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Sojourn to the Whites, Feb. 21-23

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  • Sojourn to the Whites, Feb. 21-23

    The great thing about lists is when you're done with one, you can change to another. Last winter around this time I went to the Catskills, so it was time to get reacquainted with some of the nice mountains to the east. They reportedly received as much or more snow recently as the Adirondacks. The weather forecast was for warmer weather but no precipitation.

    Feb. 21, Moriah. I got up early and drove four hours to Gorham, NH, to hike Mt Moriah by the Stony Brook trail. I have had mixed experiences with this peak. Several times it has been fast and easy, but once I found myself breaking trail in deep snow and turned around, knowing I wasn’t going to make the summit. This time I was following a rock-hard snowshoe track and making good time, but at about half way up, the track stopped. Thanks a lot—nice way to treat a visitor! From there on it was deep, dense snow. Another thing about Moriah is the trail (the A.T. at that point) weaves around several ledges and open areas. You would think the A.T. would be easy to follow. Well, it isn’t in deep and drifted snow. Just follow the white blazes, you say? I saw about a half dozen all day. Fortunately, I had been there several times and managed to stay on the trail except for a couple of wrong turns.

    Feb. 22, Middle Carter, South Carter, Carter Dome, Wildcat A, Wildcat D. The Carters and Wildcats (in other seasons with Moriah added) are a great traverse which rival the Presidential Range traverse in difficulty and are much more rugged. I started from Rt 16 at Camp Dodge and picked up the Carter-Moriah trail near Middle Carter. Actually, with the ups and downs, I didn’t really know when I crossed Middle Carter but knew I had to have done it. There was deep snow on the ridge, several feet with a lot of drifting, but I was followed a trail broken by a small number of people. I doubt I could have stayed on the trail by myself in some of the drifted, open areas (this also is the A.T). I did recognize South Carter and ascending the long ridge of Carter Dome is unmistakable. After a lunch break in Carter Notch I climbed the steep trail to Wildcat A. The most recent users were butt sliders and I could not believe that anyone would slide down that trail, almost suicidal. With more ups and downs to Wildcat D, it was a relief to see the observation platform above the ski lift. I descended the edge of the ski area and hitched a ride back to the car.

    Feb. 23, Cabot & Waumbek. Cabot is OK, but I really don’t get anything out of climbing Waumbek. These are the only two peaks of the NH48 north of U.S. 2, and there is a 45 min drive between them. Together, they make a good day of hiking (close to 6000 ft ascent), especially if you are driving several hours home. This was to be the warmest day yet, but the temperature was around freezing when I started Cabot. At the summit, it was pouring "rain" from the old trees with snow still in the tops. I was practically soaked and didn’t waste time standing around. The Starr King trail to Waumbek faces south and the temperature was in the 50s F when I started around 1 p.m. The mushy trail was a real annoyance and I put on snowshoes to avoid all the divots and postholes made by other hikers. On the ridge between SK and Waumbek, there were 3 feet deep postholes to be avoided. Most people I saw did not have snowshoes—they must enjoy it. I hopped in the car and drove the 3.5 hours home, patiently following a pickup in Vermont doing 45 mph for about an hour, even when the speed limit was 50.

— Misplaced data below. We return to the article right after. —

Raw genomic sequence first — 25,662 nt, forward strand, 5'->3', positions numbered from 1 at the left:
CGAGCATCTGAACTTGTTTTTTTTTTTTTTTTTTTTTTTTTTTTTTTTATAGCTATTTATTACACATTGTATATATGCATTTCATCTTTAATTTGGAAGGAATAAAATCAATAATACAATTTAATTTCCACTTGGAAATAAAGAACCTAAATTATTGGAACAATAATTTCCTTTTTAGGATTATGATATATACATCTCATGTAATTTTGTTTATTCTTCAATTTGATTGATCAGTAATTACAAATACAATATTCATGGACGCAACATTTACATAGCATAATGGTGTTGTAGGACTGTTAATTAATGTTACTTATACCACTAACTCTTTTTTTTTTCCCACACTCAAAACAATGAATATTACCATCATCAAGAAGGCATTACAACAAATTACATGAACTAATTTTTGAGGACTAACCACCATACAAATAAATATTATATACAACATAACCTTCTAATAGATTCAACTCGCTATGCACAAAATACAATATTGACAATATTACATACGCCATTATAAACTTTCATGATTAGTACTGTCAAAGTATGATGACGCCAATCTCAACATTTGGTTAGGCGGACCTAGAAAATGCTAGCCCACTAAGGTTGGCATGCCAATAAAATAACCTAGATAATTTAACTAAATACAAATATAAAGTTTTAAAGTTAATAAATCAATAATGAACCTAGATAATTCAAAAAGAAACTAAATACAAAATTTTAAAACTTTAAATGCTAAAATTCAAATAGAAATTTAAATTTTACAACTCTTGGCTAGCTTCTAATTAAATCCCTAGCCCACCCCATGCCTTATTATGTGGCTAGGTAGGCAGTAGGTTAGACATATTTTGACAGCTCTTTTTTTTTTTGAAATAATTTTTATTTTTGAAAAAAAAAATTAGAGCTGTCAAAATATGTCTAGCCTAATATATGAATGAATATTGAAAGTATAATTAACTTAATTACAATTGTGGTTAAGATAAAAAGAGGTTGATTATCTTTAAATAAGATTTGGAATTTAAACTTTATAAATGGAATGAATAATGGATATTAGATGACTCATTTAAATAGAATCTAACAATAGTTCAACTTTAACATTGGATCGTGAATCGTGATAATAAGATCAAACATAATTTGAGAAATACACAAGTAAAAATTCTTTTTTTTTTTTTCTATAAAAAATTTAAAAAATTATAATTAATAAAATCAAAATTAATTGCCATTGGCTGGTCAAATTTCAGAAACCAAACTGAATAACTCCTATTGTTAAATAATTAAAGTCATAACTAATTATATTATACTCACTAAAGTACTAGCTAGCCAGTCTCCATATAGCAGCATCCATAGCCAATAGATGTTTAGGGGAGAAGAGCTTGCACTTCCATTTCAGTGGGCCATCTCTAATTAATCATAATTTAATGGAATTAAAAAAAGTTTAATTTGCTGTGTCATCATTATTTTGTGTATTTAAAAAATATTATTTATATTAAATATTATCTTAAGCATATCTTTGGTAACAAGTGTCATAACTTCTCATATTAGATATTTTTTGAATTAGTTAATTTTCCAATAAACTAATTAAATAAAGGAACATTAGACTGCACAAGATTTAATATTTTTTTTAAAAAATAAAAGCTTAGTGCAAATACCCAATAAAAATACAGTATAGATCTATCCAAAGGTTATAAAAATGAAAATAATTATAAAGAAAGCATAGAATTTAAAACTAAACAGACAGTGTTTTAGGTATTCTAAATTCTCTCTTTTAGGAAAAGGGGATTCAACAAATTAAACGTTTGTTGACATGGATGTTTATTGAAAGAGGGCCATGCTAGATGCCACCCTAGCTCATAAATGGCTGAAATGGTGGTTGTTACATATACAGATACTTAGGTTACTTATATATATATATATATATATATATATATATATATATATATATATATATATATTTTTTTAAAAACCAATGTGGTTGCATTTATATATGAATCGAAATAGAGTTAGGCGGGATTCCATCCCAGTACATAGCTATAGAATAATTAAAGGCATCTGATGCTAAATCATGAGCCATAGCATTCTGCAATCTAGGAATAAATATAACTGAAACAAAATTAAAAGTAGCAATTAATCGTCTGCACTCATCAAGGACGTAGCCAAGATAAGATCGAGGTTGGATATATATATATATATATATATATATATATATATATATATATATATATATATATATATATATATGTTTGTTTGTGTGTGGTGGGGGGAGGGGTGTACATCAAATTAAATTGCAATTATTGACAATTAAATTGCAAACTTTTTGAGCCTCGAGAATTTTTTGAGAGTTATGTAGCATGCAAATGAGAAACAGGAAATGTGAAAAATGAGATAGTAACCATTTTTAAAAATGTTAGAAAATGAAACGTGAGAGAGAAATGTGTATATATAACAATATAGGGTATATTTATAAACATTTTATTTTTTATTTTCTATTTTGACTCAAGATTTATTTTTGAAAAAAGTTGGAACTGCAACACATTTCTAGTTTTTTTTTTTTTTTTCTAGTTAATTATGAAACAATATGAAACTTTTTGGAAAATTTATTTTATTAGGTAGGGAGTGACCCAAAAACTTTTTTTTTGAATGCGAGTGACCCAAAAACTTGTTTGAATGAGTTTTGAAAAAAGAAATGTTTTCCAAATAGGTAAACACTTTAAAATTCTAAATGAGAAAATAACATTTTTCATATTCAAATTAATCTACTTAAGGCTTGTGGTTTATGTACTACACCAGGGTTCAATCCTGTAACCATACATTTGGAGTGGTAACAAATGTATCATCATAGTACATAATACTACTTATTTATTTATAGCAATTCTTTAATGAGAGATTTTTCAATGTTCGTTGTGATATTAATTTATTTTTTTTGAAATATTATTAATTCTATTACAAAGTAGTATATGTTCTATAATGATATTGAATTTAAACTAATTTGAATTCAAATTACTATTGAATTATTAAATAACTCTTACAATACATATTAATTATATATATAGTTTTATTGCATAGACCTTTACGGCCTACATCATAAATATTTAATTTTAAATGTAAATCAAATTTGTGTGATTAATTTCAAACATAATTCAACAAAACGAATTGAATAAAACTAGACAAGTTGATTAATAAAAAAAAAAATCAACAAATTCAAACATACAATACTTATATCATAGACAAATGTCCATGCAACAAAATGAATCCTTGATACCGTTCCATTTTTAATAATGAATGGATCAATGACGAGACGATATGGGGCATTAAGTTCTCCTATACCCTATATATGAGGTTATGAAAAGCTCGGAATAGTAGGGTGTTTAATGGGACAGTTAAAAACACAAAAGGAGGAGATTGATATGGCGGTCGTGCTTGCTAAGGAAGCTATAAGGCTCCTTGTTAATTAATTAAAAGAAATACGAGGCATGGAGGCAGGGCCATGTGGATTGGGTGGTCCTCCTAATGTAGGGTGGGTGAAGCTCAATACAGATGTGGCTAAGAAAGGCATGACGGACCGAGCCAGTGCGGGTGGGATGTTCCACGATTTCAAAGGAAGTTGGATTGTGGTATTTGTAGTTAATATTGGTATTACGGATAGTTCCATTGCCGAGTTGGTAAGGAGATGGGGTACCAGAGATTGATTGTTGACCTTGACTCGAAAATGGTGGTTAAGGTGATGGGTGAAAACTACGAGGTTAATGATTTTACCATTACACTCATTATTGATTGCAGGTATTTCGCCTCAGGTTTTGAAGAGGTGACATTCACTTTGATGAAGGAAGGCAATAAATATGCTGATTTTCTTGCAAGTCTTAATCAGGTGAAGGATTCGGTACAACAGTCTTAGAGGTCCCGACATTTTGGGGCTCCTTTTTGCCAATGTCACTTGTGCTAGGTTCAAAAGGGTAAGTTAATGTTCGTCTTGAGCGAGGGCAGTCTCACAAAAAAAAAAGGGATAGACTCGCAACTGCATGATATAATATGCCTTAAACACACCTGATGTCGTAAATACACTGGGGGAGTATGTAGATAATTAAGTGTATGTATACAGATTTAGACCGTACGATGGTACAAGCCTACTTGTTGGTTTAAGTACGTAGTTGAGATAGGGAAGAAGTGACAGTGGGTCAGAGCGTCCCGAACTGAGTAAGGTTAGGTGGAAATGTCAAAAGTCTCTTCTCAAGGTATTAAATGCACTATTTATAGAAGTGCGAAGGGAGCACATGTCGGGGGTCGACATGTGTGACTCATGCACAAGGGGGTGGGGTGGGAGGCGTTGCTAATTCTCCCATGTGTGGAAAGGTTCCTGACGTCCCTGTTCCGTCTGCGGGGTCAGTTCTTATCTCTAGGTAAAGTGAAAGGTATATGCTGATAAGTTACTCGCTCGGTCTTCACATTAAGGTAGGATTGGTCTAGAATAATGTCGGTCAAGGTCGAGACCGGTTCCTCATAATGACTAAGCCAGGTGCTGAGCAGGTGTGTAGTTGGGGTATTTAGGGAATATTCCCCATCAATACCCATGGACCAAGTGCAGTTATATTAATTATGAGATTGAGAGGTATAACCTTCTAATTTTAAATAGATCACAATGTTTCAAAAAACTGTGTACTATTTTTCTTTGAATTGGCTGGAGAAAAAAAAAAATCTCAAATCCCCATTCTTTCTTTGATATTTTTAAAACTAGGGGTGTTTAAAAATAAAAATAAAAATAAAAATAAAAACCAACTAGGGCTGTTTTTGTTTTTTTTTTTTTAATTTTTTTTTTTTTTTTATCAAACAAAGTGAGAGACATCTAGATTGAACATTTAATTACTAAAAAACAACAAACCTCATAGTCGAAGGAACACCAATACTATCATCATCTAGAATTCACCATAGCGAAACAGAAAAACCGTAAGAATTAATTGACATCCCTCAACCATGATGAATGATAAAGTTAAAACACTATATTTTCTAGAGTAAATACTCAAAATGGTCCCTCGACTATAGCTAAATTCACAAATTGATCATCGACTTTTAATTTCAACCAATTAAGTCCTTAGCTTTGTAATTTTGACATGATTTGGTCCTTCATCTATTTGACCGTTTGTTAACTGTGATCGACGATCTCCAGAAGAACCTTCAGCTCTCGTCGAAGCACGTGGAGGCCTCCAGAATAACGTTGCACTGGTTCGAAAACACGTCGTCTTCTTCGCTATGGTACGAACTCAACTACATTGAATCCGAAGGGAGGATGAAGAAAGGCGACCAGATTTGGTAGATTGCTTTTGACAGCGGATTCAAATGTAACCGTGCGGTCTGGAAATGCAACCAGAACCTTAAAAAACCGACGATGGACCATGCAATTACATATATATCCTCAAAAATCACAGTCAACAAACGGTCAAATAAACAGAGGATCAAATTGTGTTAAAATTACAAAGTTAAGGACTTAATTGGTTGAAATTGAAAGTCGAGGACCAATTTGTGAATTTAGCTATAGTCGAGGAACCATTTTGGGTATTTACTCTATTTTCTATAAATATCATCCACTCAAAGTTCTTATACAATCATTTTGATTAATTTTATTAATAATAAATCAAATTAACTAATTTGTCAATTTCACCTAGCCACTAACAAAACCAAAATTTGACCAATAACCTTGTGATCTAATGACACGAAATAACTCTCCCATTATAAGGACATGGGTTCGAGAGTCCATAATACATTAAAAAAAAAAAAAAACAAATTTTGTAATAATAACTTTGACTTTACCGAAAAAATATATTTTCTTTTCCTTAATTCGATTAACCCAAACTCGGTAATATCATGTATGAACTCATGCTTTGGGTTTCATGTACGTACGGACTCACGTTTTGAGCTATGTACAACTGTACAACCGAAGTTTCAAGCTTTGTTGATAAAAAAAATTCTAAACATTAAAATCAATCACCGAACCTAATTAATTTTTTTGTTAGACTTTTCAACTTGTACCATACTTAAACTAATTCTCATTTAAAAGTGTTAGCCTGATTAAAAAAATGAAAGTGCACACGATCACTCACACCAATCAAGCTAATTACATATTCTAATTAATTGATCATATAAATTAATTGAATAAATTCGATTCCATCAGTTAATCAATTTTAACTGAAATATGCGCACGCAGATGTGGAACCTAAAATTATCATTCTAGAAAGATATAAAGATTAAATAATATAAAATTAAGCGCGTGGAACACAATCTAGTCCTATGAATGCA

The warm weather wasn’t the greatest for hiking, but I still enjoyed my three-day sojourn in the Whites. Maybe if the weather improves, I can get back for a few more days before winter is over. Total of 40 miles, 14500 ft ascent, and 19 hours.

    Jefferson, Adams, and Madison from Carter Dome
    Last edited by JoeCedar; 02-26-2017, 04:09 PM.

  • #2
    Once again you show why you are one of the best hikers out there. With years of training and perseverance you show us how it's done. Only a few among us could have followed that slowpoke pickup for a full hour. Amazing stuff! 😉


    • #3
      Thanks. Most people don't realize that one of the biggest risks with hiking in New Hampshire is driving across Vermont.


      • #4
        Vermonsters. A notorious bunch.


        • #5
          Nice outing Joe (esp. getting the winter Carters and Wildcats in one hike) !

          My experience with Moriah in winter conditions has been similar - tricky route finding after getting to the ridge. The poorly (or buried) blazed AT weaves in and out of the tree coverage and there tends to be ample drifting and blowdowns.

          FWIW - Last week on Cannon I was also following a nicely broken out track that abruptly stopped just before the start of the final steep push. As much as I cursed at the time (especially as the snow alternated between knee to even chest deep), I do cherish those moments when you're given a blank slate and you have to chart your own course...


          • #6
            Obviously Joe you and Waynald have no taste in dysfunctional humans. Vermonters are gods children because no one else wants them...Seriously great set of days. Still waiting for that NH Grid declaration.